Housing market reopens: What will happen to house prices after COVID-19?
Housing markets have reopened in the UK, as the Government continues to ease movement and work restrictions. While people can now move house and estate agents can show new properties, the sector is flailing due to COVID-19.
What will happen to house prices after COVID-19?
The Government coronavirus response proved particularly unforgiving for the housing market, which noticed a 90 percent drop in new sales by the end of April.
Property portal Zoopla also noted a total of 373,000 sales have been suspended due to the crisis.
The dip has caused house prices to nosedive, and the Office of National Statistics (ONS) announced they sunk so low it is no longer possible to measure them.
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The result is a suspension in the ONS housing index, and others have followed.
Zoopla has also suspended its asking price index, and Halifax and Nationwide indexes will also struggle to stay afloat as mortgages stay on ice.
No-one will know the full state of the housing market until the pandemic has ended, but experts expect hefty damages.
Property experts have released a broad range of predictions of market performance in the UK, with predictions starting as low as three percent but rising to 10 times that.
Macroeconomics firm Capital Economics is the most optimistic so far, predicting a total fall of roughly four percent in the UK.
Knight Frank downgraded their prediction to seven percent from three earlier this year, closely followed by Savills, which painted a broad picture of five to 10 percent drops.
Banks have so far produced the most damning picture of the UK housing market, with predictions breaching the 30 percent mark.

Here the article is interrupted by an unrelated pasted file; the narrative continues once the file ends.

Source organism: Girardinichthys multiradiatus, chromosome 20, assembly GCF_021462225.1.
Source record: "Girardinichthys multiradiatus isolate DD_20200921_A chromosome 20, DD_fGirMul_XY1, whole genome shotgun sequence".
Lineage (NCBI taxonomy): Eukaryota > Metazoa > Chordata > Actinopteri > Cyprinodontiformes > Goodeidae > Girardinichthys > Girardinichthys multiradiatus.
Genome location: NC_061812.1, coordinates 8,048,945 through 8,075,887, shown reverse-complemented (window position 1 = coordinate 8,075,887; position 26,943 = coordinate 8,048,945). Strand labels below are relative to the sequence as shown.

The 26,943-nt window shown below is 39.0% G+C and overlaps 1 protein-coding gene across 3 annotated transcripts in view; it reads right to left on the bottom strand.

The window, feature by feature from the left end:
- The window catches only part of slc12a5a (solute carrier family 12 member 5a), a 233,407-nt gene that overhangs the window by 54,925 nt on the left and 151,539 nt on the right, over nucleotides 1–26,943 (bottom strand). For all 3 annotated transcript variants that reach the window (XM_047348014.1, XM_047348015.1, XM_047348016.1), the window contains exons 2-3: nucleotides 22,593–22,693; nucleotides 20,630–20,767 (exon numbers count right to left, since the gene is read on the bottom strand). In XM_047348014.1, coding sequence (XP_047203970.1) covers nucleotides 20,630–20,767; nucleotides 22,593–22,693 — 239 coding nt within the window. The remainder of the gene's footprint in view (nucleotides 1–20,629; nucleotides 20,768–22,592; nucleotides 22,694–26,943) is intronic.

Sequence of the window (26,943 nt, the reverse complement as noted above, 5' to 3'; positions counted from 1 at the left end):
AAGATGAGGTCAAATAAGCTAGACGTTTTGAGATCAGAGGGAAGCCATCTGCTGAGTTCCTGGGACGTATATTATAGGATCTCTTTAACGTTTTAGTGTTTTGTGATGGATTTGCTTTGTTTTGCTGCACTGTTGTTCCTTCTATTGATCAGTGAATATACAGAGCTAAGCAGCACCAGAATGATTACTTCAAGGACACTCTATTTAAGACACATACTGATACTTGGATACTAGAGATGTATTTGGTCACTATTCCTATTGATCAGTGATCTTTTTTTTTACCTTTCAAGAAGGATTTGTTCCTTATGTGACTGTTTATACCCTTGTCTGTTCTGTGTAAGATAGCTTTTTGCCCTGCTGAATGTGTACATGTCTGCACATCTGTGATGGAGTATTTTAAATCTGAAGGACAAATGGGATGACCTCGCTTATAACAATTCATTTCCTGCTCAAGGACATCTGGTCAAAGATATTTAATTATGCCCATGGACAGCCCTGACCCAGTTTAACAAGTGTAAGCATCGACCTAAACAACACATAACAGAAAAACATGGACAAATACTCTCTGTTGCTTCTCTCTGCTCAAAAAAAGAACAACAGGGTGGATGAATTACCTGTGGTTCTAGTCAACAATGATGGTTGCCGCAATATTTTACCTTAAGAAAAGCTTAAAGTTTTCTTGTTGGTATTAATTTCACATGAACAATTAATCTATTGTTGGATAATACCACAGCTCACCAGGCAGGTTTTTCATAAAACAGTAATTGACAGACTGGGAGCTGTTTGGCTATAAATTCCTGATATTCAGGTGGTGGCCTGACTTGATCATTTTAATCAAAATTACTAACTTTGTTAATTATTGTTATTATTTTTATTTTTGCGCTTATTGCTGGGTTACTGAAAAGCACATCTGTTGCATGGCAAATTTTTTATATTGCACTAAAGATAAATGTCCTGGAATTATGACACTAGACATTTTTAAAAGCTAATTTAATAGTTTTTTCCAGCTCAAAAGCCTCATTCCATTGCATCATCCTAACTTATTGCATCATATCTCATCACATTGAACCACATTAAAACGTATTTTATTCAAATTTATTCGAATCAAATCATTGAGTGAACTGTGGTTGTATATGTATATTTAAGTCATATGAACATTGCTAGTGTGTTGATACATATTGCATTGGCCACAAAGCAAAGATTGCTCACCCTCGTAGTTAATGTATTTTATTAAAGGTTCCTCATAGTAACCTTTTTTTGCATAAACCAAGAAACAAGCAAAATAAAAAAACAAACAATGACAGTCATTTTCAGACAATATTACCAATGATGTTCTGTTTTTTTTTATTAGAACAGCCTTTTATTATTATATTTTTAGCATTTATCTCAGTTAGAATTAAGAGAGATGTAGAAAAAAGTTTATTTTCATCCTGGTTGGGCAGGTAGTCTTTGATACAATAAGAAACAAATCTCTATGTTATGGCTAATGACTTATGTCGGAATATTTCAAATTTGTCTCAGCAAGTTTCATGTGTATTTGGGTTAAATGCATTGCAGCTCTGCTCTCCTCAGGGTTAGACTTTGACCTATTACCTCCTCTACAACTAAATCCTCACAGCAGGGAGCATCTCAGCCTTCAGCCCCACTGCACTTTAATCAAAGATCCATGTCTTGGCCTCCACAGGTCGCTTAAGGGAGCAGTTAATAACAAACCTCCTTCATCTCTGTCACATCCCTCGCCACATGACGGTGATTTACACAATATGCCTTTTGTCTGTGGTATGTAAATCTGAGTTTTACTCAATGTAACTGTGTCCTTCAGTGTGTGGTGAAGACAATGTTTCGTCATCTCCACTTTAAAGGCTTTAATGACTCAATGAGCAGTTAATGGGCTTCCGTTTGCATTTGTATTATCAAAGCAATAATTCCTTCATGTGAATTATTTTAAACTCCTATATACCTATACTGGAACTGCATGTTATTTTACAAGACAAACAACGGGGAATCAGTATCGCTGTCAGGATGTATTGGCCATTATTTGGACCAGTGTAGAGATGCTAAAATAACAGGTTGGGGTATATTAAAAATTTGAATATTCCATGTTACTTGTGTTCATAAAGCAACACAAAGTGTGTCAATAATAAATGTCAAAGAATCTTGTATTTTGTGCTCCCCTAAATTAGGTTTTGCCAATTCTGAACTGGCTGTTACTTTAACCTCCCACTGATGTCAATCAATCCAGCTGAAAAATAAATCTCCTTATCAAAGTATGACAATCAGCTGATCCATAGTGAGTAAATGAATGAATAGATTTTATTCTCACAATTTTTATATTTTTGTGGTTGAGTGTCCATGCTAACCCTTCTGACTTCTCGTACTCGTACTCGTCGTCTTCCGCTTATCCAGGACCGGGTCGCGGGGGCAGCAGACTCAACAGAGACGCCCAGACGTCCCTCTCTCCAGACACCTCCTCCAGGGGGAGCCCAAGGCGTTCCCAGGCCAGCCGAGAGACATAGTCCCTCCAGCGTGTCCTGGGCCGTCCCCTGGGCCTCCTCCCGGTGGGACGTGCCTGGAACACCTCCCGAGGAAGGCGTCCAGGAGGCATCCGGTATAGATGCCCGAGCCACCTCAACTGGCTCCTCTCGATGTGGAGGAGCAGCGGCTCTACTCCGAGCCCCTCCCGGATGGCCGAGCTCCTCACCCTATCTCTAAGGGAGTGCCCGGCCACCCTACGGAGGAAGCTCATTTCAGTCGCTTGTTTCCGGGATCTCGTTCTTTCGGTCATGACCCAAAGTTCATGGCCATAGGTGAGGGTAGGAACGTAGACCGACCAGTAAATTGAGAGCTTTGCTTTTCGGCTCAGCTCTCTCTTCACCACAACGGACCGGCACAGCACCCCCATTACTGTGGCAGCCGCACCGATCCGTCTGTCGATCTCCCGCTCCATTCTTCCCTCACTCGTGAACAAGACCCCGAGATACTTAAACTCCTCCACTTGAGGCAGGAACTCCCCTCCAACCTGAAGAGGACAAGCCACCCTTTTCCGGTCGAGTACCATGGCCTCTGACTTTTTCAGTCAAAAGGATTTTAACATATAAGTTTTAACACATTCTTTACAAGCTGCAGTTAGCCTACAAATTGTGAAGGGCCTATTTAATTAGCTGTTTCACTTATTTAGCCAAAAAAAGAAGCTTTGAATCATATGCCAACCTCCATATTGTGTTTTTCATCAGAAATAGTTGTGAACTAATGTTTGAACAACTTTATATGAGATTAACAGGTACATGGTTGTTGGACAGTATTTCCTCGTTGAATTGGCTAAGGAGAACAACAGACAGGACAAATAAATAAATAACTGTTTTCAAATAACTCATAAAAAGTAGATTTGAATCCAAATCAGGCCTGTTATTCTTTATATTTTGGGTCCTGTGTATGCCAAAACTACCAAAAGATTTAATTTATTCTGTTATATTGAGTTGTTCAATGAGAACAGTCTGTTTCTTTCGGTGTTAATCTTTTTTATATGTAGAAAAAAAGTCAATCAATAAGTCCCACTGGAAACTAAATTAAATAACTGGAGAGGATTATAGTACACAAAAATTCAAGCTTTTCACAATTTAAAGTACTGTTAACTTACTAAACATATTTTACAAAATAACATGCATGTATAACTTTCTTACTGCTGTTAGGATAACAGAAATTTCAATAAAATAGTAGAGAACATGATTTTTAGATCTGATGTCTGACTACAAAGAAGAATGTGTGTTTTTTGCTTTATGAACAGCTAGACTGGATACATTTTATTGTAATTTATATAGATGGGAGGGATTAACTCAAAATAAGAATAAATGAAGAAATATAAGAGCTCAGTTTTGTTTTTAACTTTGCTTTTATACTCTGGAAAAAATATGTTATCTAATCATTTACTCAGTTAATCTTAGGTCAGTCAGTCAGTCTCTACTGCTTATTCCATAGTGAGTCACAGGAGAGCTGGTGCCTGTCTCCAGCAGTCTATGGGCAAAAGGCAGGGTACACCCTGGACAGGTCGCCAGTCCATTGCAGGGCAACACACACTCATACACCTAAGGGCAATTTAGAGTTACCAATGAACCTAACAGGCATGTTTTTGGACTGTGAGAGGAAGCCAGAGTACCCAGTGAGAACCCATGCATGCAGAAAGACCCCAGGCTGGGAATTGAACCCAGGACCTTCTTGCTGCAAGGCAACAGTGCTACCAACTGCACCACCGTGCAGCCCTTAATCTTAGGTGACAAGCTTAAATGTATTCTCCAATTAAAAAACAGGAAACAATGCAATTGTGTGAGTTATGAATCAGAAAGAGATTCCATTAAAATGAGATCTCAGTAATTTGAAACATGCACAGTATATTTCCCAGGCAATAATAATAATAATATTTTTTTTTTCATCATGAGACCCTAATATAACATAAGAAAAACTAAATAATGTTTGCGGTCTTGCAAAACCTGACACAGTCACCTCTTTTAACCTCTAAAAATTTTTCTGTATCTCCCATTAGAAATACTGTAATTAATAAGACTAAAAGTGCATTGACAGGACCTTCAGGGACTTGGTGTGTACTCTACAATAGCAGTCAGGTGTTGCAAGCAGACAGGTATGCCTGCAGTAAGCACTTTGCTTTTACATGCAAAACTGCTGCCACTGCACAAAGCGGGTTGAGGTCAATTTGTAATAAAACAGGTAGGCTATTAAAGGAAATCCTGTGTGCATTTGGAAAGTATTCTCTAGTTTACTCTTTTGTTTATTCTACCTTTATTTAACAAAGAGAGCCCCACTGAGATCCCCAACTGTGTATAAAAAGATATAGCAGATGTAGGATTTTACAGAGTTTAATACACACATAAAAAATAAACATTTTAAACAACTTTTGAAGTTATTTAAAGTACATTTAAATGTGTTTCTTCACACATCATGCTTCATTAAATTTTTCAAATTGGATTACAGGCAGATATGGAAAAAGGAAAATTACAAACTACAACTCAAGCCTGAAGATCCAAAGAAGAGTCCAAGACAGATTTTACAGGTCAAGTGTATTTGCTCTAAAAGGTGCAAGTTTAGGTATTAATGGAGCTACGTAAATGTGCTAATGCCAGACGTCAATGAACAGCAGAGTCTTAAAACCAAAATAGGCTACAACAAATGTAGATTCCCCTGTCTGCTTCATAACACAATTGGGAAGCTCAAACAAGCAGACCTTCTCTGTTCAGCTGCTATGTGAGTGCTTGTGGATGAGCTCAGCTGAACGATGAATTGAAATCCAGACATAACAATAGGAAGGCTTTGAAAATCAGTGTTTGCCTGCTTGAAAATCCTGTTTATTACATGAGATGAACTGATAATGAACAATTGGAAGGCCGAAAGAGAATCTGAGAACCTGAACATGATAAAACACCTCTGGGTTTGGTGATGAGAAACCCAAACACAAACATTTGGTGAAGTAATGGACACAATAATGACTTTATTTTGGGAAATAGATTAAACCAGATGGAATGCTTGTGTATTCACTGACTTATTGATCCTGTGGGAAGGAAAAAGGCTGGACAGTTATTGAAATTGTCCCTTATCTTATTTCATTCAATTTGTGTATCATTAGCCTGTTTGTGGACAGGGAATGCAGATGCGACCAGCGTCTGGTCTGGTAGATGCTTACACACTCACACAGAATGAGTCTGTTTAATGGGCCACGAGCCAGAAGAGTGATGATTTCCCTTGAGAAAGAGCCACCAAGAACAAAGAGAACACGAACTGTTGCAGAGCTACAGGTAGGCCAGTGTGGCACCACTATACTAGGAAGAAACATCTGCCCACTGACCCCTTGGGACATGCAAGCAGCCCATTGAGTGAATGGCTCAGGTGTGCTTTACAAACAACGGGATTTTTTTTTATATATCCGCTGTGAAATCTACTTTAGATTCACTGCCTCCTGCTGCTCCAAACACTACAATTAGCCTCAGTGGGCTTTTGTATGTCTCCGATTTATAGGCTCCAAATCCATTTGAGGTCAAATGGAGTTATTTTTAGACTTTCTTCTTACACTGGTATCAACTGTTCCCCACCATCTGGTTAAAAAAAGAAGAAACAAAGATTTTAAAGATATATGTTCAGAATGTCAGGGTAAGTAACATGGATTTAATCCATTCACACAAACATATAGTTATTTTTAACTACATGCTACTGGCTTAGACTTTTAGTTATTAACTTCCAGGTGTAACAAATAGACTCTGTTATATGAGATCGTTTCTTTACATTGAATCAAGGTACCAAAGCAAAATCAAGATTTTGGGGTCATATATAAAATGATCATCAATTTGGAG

Deutsche Bank believes the housing market will suffer losses of 23 percent due to COVID-19.
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Lloyds Banking Group predicts a 30.2 percent drop, staggered over the next three years of performance.
Official predictions from the Bank of England fall within the reasonable range of roughly 16 percent for residential properties.
Now the market has opened once again experts don’t expect it to bounce back quickly, as measures prevent it from running at full capacity.
Agents will resume their business with social distancing measures in place, and people remain cautious while the disease continues to circulate.
Although Housing Secretary Robert Jenrick has declared the industry can “move safely forward” it likely will do so under limitations.
No official guidelines have emerged yet, but property sector blueprints suggest social distancing and PPE will remain vital.
Mark Hayward of NAEA Propertymark told The Daily Telegraph everyone involved in a showing would need to wear PPE, which they have to provide for themselves.
Back-to-back viewings, open houses and coronavirus declarations will likely follow alongside limits to the number of viewings, many of which agents may conduct online.
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